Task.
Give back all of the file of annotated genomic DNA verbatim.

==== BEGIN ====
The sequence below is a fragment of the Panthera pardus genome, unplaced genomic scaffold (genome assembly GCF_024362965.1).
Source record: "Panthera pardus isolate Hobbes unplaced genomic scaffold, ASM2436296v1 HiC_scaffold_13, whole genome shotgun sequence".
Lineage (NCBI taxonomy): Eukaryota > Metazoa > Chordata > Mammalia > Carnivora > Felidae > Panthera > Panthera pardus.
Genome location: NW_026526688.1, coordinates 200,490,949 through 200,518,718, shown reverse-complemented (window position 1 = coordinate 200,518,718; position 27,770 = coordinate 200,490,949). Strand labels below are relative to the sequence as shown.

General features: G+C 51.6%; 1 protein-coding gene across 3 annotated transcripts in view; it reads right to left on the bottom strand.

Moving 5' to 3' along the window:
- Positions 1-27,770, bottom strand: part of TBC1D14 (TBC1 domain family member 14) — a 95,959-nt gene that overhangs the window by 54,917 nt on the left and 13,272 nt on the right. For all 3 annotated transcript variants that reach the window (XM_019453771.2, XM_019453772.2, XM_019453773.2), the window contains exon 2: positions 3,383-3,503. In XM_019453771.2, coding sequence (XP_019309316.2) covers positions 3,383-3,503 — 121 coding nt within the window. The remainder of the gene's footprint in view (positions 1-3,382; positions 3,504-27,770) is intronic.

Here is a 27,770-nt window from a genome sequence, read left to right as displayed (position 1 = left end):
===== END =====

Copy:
The sequence below is a fragment of the Panthera pardus genome, unplaced genomic scaffold (genome assembly GCF_024362965.1).
Source record: "Panthera pardus isolate Hobbes unplaced genomic scaffold, ASM2436296v1 HiC_scaffold_13, whole genome shotgun sequence".
Lineage (NCBI taxonomy): Eukaryota > Metazoa > Chordata > Mammalia > Carnivora > Felidae > Panthera > Panthera pardus.
Genome location: NW_026526688.1, coordinates 200,490,949 through 200,518,718, shown reverse-complemented (window position 1 = coordinate 200,518,718; position 27,770 = coordinate 200,490,949). Strand labels below are relative to the sequence as shown.

General features: G+C 51.6%; 1 protein-coding gene across 3 annotated transcripts in view; it reads right to left on the bottom strand.

Moving 5' to 3' along the window:
- Positions 1-27,770, bottom strand: part of TBC1D14 (TBC1 domain family member 14) — a 95,959-nt gene that overhangs the window by 54,917 nt on the left and 13,272 nt on the right. For all 3 annotated transcript variants that reach the window (XM_019453771.2, XM_019453772.2, XM_019453773.2), the window contains exon 2: positions 3,383-3,503. In XM_019453771.2, coding sequence (XP_019309316.2) covers positions 3,383-3,503 — 121 coding nt within the window. The remainder of the gene's footprint in view (positions 1-3,382; positions 3,504-27,770) is intronic.

Here is a 27,770-nt window from a genome sequence, read left to right as displayed (position 1 = left end):